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Syed Ahmar Shah
The project aims to identify objective measures that can unobtrusively be captured with smartphones and wearable devices

Syed Ahmar Shah

Biomedical and clinical engineering

Good call for smartphones
Syed Ahmar Shah moved from the MRC Brain Network Dynamics Unit at the University of Oxford to take up a Chancellor’s Fellowship here in the Usher Institute of Population Health Sciences and Informatics at the University’s Medical School, bringing with him a strong background in biomedical engineering and an impressive track-record in inter-disciplinary projects involving health care professionals, statisticians and fellow engineers. “I have rich experience of collaborating with health care professionals, allowing me to develop unique perspectives in applying engineering techniques to solve problems in healthcare,” says Dr Shah. He has also co-authored over 25 peer-reviewed publications, and holds two patent file applications. His expertise ranges from signal processing and machine learning applied in healthcare to wearables and digital health system design. In addition, Dr Shah offers training workshops on Data Science application to staff in all kinds of organisations. “My personal research experience has mostly been in healthcare,” he adds, although he has undertaken projects in other areas as well.

The demand for Dr Shah’s expertise in biomedical and clinical settings is entirely understandable in the context of the number and severity of long-term health conditions that people have to manage. For example, asthma affects five million people in the UK alone, including more than one million children, and globally the number of sufferers exceeds 330 million. There is no cure for asthma, and because there is no single, definitive cause there is a risk of it not being recognised and treated appropriately. And even when diagnosed, there remains an issue of adherence to treatment, which can be linked to a lack of patient-centred thinking in the design and delivery of those treatments.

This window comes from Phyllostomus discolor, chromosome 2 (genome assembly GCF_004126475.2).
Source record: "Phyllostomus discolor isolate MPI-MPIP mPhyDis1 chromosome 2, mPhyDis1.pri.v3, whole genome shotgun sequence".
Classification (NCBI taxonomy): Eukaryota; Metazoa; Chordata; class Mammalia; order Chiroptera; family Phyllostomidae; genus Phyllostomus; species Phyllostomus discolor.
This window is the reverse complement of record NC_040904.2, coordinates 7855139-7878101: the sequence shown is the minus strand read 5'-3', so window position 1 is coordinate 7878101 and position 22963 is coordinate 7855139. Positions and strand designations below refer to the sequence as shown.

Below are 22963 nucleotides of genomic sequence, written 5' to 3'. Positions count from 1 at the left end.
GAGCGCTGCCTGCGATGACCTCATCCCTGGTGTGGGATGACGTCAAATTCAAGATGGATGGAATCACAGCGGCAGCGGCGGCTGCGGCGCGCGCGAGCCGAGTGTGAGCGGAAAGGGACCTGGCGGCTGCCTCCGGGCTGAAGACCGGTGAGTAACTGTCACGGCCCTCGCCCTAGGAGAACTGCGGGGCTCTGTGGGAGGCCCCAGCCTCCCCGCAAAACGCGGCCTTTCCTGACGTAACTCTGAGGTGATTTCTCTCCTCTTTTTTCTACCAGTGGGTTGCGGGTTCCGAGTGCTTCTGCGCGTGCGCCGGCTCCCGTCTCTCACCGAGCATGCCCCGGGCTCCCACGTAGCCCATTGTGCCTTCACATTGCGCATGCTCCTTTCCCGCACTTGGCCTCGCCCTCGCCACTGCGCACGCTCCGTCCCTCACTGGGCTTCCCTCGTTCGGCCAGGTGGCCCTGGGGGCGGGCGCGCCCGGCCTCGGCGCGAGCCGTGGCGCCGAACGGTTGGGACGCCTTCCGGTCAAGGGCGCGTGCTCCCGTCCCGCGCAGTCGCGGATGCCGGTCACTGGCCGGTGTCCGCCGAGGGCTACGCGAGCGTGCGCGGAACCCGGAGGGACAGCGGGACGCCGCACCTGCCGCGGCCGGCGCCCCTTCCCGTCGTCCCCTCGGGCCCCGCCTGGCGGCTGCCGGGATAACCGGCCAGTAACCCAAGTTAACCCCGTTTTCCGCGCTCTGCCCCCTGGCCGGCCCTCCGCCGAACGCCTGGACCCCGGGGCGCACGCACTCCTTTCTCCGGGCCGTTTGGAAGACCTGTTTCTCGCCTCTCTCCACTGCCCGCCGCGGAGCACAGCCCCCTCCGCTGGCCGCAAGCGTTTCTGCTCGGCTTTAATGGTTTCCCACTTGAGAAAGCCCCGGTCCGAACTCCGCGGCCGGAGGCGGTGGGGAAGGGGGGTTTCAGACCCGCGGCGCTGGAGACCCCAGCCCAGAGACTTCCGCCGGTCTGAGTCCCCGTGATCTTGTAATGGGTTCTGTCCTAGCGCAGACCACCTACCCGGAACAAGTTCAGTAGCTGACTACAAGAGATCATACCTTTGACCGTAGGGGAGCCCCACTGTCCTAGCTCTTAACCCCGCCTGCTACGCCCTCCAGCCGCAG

Dr Shah is currently co-supervisor, along with Usher Institute colleague Professor Hilary Pinnock, of a project on the application of data-driven technologies for asthma self-management, under the auspices of the Asthma UK Centre for Applied Research. The project aims to “identify objective measures that can unobtrusively be captured with smartphones and wearable devices.” Given the near-ubiquity of smartphones and the proximity they enjoy in our day-to-day lives, using them to encourage positive behavioural interventions in long-term health conditions is one of the most attractive aspects of their use. Moreover, in line with Asthma UK’s commitment to involving patients in the development and application of new methods to manage their condition, the project features patient-centred design workshops and focus groups. The project is also looking at developing signal processing algorithms so that useful information from the personal digital devices can be accessed, and will create predictive modelling techniques using machine learning to convert the metrics into effective early warning system for patients.

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